Annex real estate remains hot

A cute Victorian home on a side street garners multiples


Published:

This red-brick Victorian gem on a quiet street sold in seven days

List price: $1.595 million
Selling price: $1.808 million
Days on the market: 7

This gorgeous Victorian home landed on the market in late summer, and even when the market was in a lull, it sold right away and well over the asking price. The charming house is on a side street and features a lovely south garden and spacious rooms. It hasn’t been on the market since 1957. Post City spoke to realtor David Freeman who sold the property.

Selling points
This property was a well-preserved home from when it was built, with so many intact details. It was museum-quality condition. One of the draws was for those interested in Victorian-era qualities and architecture. The other draw was its size. It’s a three-storey home with five bedrooms, and the second kitchen could be converted to a sixth bedroom. It lends itself to a lot of different uses. You could keep it this way with two kitchens, or convert to something more single family, especially when spending this kind of money.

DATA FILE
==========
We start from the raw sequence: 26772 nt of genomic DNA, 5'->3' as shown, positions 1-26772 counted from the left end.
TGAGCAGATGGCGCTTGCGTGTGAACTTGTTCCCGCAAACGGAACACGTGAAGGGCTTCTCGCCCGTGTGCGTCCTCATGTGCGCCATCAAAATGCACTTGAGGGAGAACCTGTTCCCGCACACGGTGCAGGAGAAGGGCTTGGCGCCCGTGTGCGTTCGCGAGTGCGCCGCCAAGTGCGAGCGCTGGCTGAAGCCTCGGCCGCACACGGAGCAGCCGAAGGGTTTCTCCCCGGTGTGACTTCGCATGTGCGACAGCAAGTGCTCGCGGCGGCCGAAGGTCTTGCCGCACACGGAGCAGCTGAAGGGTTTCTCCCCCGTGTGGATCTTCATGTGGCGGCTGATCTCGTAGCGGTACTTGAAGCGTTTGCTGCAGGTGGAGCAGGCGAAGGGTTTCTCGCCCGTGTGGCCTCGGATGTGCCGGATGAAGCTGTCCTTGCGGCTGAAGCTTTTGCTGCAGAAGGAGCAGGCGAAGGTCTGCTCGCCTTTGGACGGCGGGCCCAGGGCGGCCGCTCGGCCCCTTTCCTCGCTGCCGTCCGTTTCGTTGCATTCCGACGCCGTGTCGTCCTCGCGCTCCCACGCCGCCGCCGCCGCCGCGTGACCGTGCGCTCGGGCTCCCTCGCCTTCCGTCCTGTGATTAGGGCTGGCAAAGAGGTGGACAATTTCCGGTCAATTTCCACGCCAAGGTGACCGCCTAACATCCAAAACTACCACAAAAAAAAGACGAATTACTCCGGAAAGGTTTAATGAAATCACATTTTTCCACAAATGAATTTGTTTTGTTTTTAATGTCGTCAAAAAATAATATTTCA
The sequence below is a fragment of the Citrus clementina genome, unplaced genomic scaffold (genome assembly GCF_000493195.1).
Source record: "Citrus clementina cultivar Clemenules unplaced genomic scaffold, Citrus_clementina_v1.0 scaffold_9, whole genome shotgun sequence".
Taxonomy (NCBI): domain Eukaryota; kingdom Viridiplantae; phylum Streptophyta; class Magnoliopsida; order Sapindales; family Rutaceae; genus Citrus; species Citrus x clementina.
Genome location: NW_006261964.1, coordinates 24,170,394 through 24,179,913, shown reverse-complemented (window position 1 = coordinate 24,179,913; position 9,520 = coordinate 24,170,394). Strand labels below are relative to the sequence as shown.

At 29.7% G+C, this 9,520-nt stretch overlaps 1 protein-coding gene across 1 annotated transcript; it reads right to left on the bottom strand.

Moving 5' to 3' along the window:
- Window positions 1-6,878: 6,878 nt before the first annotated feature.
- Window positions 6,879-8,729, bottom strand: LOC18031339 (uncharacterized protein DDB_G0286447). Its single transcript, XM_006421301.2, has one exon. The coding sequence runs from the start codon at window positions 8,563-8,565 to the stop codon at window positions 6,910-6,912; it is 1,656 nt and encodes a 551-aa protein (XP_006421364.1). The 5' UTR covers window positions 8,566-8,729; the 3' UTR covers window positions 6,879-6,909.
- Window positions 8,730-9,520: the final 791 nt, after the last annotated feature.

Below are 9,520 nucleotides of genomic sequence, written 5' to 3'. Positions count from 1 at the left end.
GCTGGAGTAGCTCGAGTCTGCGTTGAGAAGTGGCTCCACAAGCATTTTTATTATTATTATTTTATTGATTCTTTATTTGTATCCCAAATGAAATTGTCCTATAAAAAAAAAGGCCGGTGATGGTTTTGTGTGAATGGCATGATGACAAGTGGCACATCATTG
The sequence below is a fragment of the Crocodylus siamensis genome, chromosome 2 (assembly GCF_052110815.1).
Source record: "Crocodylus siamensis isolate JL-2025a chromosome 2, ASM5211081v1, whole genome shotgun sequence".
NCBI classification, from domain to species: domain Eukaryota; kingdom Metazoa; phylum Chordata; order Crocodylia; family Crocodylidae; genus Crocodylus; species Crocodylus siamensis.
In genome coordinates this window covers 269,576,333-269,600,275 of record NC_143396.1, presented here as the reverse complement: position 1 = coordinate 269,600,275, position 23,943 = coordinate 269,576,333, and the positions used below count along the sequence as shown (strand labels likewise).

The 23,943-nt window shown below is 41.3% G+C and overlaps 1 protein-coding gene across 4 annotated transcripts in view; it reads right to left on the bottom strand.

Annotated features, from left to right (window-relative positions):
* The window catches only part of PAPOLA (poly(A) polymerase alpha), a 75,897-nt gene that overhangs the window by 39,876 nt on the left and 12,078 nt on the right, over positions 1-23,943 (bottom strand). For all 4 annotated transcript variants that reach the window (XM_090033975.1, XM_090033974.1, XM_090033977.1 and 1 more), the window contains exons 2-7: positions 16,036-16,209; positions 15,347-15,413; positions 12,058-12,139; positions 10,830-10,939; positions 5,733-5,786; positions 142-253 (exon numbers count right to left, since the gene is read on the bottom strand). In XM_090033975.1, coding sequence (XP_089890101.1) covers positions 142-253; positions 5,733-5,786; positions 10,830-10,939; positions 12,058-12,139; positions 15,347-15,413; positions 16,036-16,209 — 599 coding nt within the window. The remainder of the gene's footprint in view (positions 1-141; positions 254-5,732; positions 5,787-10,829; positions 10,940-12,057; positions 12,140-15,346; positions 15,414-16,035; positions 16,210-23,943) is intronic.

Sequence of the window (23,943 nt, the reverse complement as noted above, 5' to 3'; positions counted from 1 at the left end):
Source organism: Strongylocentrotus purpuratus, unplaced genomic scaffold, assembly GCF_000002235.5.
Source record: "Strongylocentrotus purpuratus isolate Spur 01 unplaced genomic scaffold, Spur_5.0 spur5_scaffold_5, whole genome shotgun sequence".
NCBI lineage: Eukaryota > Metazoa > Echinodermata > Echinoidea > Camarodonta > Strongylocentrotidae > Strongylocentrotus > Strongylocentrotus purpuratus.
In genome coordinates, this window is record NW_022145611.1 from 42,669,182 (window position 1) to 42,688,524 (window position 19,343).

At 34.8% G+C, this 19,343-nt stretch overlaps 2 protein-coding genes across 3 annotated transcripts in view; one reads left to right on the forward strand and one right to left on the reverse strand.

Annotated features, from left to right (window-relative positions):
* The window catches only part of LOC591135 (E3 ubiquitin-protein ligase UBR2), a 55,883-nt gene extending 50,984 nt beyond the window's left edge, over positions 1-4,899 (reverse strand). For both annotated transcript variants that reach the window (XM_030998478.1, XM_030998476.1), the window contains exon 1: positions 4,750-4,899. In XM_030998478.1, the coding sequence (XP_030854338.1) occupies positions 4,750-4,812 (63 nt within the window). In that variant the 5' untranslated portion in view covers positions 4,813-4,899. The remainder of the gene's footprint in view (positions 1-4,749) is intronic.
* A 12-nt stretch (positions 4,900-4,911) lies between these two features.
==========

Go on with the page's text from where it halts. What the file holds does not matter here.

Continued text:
Neighbourhood
It’s a very rare street, a very unique street. Anyone who ever worked at or went to U of T, they all know Willcocks. This one block, it feels like the 1920s, and all of these homes are protected by heritage. If you value the pace and qualities of yesteryear, you are immediately drawn to a property and a street like this. It’s a rare quality, and the owner had lived in the property for approximately 60 years. 

What went down?
It was mid-August, which is traditionally the second slowest month of the year, but we had tremendous activity on the property. The open houses were very well-attended, I would say with 30 parties per day, and I don’t know the exact number, but eight to 10 offers.

Market impact?
What it shows is that people are moving to the city, for many reasons: work, financial, getting rid of two cars, schools.… There is more interest in living downtown than other locations, generally speaking, but values have come down.

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Ron Johnson is the editor of Post City Magazines. Follow him on Twitter @TheRonJohnson.

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